The digital dimension

There’s a lot of talk about Thought Leadership and how to take advantage of digital media to promote expertise and insight within businesses and organisations to best effect; and how to avoid the potential pitfalls in doing so.

The observation by Marshall McLuan, back in 1964, that “The medium is the message” seems prescient if we look back at developments in communications – more recently driven by digital technology – over the last 50 years. It is difficult to overstate the impact digital channels and devices have had on the way we communicate with each other and on the way we engage with and respond to opinion leaders and shapers.

Think of the first telephone and now consider the latest 4G mobile; or television, originally a piece of furniture and now, often as not, the same hand-held device that can access any one of a billion streams of video or send and receive messages and browse communities of friends and colleagues. This ultimate converged device – the mobile phone/tablet – has for the last five years been taking over from ‘desktop’ bound computers so that, now, half of all web pages served to the three billion internet users worldwide are consumed on these devices.

Marketers understand the combined importance of digital and mobile: research from Accenture shows that 78% of CMOs see digital, analytics and mobile as a prime focus in the year ahead and forecast that three quarters of the marketing mix will be digital by 2019. Of that, half will be spent on mobile. That trend is having a major impact in B2B communications, where embracing digital and mobile channels is critical for businesses wanting to build relationships with customers and potential clients. Prospects now use the internet not only to make purchases but also to form opinions about the partners they want to do business with. According to Acquity Group, before making contact with suppliers, 94% of business buyers conduct online research, and, increasingly, a cross-channel strategy is important with 60% of mobile visitors who visit a website that is not mobile-friendly going on to visit a competitor’s website immediately afterward.

Since 2003/4, social media has potentially eclipsed traditional consumer content sites and, in the business arena, social sites now complement pure product and services information and fill in the softer information about who will be a suitable business partner. Business people look for trusted sources of information and for positive endorsements about brands and suppliers, and so reviews, critiques and anecdotes from peers are becoming as important as carefully crafted white papers, opinion pieces or conference transcripts.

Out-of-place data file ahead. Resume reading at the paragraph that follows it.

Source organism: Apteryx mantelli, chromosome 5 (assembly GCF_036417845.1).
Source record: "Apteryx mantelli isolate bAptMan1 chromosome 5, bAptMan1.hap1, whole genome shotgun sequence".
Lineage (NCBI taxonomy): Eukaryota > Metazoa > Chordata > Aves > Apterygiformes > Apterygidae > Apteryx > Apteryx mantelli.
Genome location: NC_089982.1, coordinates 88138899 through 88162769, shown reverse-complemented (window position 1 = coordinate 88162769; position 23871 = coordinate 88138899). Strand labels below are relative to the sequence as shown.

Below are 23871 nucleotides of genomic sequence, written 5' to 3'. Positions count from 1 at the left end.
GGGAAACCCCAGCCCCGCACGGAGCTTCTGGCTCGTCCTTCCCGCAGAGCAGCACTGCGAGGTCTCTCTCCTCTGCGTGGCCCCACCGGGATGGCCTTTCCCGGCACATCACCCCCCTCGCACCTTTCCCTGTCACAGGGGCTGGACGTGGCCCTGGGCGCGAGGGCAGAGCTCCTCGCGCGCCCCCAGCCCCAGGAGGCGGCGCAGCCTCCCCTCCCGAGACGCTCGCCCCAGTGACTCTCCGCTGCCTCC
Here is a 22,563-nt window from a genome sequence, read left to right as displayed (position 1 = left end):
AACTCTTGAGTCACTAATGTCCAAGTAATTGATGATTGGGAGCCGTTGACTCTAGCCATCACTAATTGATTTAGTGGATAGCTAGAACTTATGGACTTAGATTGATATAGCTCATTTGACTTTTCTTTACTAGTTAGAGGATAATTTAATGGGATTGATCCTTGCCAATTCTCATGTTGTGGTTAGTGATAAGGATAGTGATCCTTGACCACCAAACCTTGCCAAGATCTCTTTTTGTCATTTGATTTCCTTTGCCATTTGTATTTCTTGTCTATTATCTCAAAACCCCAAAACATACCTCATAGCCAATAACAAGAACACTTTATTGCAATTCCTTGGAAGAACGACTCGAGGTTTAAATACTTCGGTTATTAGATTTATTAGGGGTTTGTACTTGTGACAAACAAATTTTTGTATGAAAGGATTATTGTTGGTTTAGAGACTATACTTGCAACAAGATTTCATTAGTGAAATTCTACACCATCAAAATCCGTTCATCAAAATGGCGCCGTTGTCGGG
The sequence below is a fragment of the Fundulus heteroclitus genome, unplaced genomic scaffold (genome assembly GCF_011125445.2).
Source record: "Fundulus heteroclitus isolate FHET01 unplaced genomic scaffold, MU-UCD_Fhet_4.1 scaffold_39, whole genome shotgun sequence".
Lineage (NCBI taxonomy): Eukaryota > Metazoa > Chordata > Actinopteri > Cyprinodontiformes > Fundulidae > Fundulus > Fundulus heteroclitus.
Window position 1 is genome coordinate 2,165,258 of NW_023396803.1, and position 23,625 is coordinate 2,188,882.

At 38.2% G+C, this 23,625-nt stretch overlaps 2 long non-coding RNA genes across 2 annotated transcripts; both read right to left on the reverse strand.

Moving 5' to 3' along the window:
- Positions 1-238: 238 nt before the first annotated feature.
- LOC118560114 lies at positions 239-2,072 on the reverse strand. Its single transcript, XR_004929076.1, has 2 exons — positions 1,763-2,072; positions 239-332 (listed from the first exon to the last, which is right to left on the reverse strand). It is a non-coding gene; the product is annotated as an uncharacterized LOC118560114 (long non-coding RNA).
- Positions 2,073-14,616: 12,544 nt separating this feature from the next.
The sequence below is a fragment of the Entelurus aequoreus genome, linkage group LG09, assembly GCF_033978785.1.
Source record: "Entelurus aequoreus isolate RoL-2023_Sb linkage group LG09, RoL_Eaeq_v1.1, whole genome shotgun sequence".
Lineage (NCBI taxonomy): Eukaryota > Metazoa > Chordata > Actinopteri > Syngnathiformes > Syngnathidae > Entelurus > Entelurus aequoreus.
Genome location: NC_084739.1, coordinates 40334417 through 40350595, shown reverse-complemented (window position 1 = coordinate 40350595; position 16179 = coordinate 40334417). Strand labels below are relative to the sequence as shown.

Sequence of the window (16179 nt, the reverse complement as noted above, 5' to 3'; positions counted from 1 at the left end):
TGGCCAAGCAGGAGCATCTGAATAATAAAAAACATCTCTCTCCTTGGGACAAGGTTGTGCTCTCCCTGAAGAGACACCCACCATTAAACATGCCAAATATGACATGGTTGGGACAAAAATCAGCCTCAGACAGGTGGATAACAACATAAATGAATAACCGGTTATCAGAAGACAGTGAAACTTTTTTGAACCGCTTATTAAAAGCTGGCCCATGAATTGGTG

Where opinion leaders and experts are in demand, they are more than ever put on the spot and interrogated through webinars, live chat and discussion threads.

This presents a challenge and an opportunity for businesses wanting to use thought leadership as a way to position their brand and to engage and build customer and stakeholder relationships. The shake-up in traditional publishing and broadcasting channels available to thought leaders is evidenced in the launch of Google’s Digital News Initiative and Facebook’s Instant Articles. Business communicators now have no alternative but to embrace digital channels and interactive dialogue as a way to demonstrate their expertise and mastery of their industry sector.

Emperor conducted a survey last year into how effectively UK professional services firms were organising their content around digital and mobile. We found that only 33% of firms had a responsive site and only 12% had a mobile solution. 69% had video content on their site but it was more often just a talking head shot of a CEO or managing partner. 56% had one or more Facebook ‘sites’ – often untended or off-brand graduate pages. Twitter use was reasonably high but the content was often disconnected which confused corporate and individual voices.

Seeding thought leadership has always fallen heavily on the shoulders of the marketing teams and the challenge is now to encourage direct and dynamic, socialbusiness engagement by senior players. For businesses to derive the benefits that thought leadership can bring now requires mastery not only of the topic but also of the medium through which it is distributed. No one individual can have the last say; it’s about starting a dialogue, taking part in the conversation and listening to what is being said. Perhaps it is more appropriate to think less about thought leadership and more about collaborative thought sharing: originating, contributing, commenting and listening.

Steve Paul is an experienced senior digital strategist at Emperor, working with a range of clients, from law firms to accountants and financial services to transportation and healthcare. Visit www.emperordesign.co.uk